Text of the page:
Thanks to friends we have made on Ngapali Beach, Georgetown has come to our attention as an artistic place with many Chinese shophouses and a place not to miss. We have taken the words of Debra and Lou and decided for Penang to be our first stop in Malaysia. First impressions of the country are to do with religion, culture and weather. Religions seem to mix smoothly. Street art is abundant and weather is great, if not too hot and unbearably humid at times.
Along with a bunch of other tourist we were dropped off by Love Lane, which sort of came through to me as a compact 'Khaosan Road wanna be', with a number of hip bars, coffee houses and funky hostels. Locals, large percentage of which are Muslims, are very tolerant and friendly, restoring my faith in humanity and ever present phobia towards this religion. Our guesthouse was located right in the hearth of the UNESCO heritage old town with narrow streets lined by the Chinese shophouses. These have been beautifully preserved and by some magic all development spared this historic quarter. You can literally spend days exploring the streets and keeping an eye out for the murals which are so famous. The boom in street art perhaps started by the city commissioning the Lithuanian artist Ernest Zacharevic. Many followed and it is now one big open air gallery. Some pieces are sculptures some clever juxtaposed paintings many sort of interactive with the viewer.
Particularly nice is a visit to one (or both) of the Camera Museums Penang has to offer. Specially as the heat of the day rises it gives you a nice cool hiding place. One afternoon me and my better part have decided to scale Penang Hill. It was easy! Pay a fee and the funicular railway climbs the 735 metres for you while you cool of the 40C heat in the air conditioned carriage. Once up top a spectacular view of Georgetown and mainland Malaysia rewards you. There is a mosque and a Hindi temple that you can visit, but the highlight of the show is definitely the views! There is a beach to the north of the island, snake temple to the south, national park to the west and Chew Jetty to the east. The latter we have visited on our last day and the jetty is a living compound and the first inhabited area on the island. The story goes that when Captain Francis Light arrived here, the island was an impenetrable jungle. As a motivation to first Chinese settlers he blasted silver dollars into the forests, which the immigrants could keep as long they clear the land, which they did but most stayed on to live on these jetties and lived there for generations. Today the busiest of them is a mixture of small souvenir shops, wooden dwellings and temples. As for food, since Penang meant to be the culinary capital of Malaysia, we have visited 'Little India', few Hawker Food Markets, still the best food we came across was a tiny vegetarian restaurant, 'The Leaf'. Maybe driven by a hype or we just didn't have the luck, but I think this reputation has something to live up to. So does Fort Cornwallis, which with Majka we agreed is wildly overpriced for what it is. Definitely not a good deal in SE Asia for a walk within some old bricks that you have better view to from outside the wall and for free. I had to get that out, even if I may sound harsh, if you want to spend that money, just donate it to the box on Chew Jetty.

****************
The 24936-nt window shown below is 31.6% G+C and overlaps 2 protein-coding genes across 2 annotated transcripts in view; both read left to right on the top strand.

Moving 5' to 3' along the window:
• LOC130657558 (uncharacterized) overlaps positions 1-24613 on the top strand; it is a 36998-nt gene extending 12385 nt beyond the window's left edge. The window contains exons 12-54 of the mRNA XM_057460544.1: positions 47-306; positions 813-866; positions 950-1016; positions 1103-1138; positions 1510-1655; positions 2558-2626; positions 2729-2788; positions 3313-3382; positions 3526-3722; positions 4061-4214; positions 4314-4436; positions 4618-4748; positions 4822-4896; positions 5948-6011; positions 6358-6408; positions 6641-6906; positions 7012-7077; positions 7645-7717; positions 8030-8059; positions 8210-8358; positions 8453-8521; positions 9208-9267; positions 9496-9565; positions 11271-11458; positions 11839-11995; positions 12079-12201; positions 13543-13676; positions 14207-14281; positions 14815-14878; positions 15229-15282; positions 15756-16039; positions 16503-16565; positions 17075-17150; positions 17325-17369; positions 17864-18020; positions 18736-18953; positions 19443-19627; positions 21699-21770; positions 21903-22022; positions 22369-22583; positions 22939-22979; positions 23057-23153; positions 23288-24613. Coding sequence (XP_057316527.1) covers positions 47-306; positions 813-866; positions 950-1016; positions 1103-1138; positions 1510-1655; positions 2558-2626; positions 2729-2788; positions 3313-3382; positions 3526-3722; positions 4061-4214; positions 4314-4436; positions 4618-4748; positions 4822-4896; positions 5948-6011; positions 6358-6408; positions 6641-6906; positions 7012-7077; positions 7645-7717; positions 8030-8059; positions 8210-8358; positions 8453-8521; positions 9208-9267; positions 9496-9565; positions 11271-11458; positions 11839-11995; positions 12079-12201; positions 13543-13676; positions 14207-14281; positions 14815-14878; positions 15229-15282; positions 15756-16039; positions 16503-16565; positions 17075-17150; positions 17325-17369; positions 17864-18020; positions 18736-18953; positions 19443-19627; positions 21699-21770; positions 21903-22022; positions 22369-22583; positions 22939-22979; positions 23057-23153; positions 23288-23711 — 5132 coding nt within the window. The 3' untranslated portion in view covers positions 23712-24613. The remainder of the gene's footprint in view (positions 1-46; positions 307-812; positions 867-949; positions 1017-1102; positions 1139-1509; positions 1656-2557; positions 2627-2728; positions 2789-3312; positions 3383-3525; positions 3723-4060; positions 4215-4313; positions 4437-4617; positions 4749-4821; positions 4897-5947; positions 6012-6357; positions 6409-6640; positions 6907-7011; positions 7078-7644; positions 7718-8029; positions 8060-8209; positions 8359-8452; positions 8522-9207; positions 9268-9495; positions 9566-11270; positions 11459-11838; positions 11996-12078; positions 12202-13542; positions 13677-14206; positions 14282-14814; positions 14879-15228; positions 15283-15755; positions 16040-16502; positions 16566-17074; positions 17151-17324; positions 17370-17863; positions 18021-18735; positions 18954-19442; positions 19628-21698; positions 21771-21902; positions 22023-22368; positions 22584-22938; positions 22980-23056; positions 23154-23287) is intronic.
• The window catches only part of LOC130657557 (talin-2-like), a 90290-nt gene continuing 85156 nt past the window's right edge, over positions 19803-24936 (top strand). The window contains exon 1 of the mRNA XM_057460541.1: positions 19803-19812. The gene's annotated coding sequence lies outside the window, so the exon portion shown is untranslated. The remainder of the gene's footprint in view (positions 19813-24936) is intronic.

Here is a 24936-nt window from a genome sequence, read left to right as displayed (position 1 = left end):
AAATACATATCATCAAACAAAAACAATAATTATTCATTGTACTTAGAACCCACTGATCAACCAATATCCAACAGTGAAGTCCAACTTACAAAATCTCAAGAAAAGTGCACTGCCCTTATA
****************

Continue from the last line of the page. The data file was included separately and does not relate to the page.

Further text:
Penang is a truly beautiful and charming place, is not just without reason that it mad it to UNESCO heritage. As per the tip from our friends, the Chinese old town and jetty were the most interesting for us. Also the mixture of cultures and observing the respectful and peaceful sharing of common space turned out to be eye opening. The world has things to learn from Georgetown...